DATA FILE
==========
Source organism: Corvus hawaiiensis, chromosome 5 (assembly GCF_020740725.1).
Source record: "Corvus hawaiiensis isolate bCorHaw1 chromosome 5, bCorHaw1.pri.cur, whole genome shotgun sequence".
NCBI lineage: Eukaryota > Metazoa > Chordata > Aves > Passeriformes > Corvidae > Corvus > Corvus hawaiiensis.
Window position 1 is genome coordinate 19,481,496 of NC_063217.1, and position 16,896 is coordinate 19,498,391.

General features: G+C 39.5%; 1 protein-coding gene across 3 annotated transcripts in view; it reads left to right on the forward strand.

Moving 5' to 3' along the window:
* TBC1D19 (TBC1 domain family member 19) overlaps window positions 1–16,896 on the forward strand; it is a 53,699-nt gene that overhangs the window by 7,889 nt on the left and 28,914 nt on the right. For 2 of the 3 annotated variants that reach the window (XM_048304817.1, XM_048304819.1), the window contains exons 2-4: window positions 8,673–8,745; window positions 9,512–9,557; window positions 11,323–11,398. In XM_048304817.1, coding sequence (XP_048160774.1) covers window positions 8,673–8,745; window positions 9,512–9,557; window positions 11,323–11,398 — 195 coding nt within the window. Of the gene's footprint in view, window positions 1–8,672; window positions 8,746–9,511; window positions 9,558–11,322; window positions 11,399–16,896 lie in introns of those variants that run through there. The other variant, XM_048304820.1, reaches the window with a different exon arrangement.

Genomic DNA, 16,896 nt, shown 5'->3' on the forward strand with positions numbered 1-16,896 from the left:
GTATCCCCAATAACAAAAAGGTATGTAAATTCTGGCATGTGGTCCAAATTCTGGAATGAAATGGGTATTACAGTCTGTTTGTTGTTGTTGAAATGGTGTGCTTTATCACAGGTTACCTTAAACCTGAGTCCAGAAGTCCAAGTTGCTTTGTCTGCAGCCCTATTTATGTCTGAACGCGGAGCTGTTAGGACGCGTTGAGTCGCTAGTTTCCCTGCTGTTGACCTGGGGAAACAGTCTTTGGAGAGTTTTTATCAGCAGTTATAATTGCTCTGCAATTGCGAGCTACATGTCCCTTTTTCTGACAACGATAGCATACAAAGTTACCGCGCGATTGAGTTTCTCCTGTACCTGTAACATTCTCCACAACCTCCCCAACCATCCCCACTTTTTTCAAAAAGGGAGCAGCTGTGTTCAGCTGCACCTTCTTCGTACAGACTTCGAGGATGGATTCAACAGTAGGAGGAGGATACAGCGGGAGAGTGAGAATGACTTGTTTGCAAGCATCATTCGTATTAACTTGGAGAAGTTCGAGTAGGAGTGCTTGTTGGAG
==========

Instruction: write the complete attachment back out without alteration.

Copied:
Source organism: Corvus hawaiiensis, chromosome 5 (assembly GCF_020740725.1).
Source record: "Corvus hawaiiensis isolate bCorHaw1 chromosome 5, bCorHaw1.pri.cur, whole genome shotgun sequence".
NCBI lineage: Eukaryota > Metazoa > Chordata > Aves > Passeriformes > Corvidae > Corvus > Corvus hawaiiensis.
Window position 1 is genome coordinate 19,481,496 of NC_063217.1, and position 16,896 is coordinate 19,498,391.

General features: G+C 39.5%; 1 protein-coding gene across 3 annotated transcripts in view; it reads left to right on the forward strand.

Moving 5' to 3' along the window:
* TBC1D19 (TBC1 domain family member 19) overlaps window positions 1–16,896 on the forward strand; it is a 53,699-nt gene that overhangs the window by 7,889 nt on the left and 28,914 nt on the right. For 2 of the 3 annotated variants that reach the window (XM_048304817.1, XM_048304819.1), the window contains exons 2-4: window positions 8,673–8,745; window positions 9,512–9,557; window positions 11,323–11,398. In XM_048304817.1, coding sequence (XP_048160774.1) covers window positions 8,673–8,745; window positions 9,512–9,557; window positions 11,323–11,398 — 195 coding nt within the window. Of the gene's footprint in view, window positions 1–8,672; window positions 8,746–9,511; window positions 9,558–11,322; window positions 11,399–16,896 lie in introns of those variants that run through there. The other variant, XM_048304820.1, reaches the window with a different exon arrangement.

Genomic DNA, 16,896 nt, shown 5'->3' on the forward strand with positions numbered 1-16,896 from the left:
GTATCCCCAATAACAAAAAGGTATGTAAATTCTGGCATGTGGTCCAAATTCTGGAATGAAATGGGTATTACAGTCTGTTTGTTGTTGTTGAAATGGTGTGCTTTATCACAGGTTACCTTAAACCTGAGTCCAGAAGTCCAAGTTGCTTTGTCTGCAGCCCTATTTATGTCTGAACGCGGAGCTGTTAGGACGCGTTGAGTCGCTAGTTTCCCTGCTGTTGACCTGGGGAAACAGTCTTTGGAGAGTTTTTATCAGCAGTTATAATTGCTCTGCAATTGCGAGCTACATGTCCCTTTTTCTGACAACGATAGCATACAAAGTTACCGCGCGATTGAGTTTCTCCTGTACCTGTAACATTCTCCACAACCTCCCCAACCATCCCCACTTTTTTCAAAAAGGGAGCAGCTGTGTTCAGCTGCACCTTCTTCGTACAGACTTCGAGGATGGATTCAACAGTAGGAGGAGGATACAGCGGGAGAGTGAGAATGACTTGTTTGCAAGCATCATTCGTATTAACTTGGAGAAGTTCGAGTAGGAGTGCTTGTTGGAG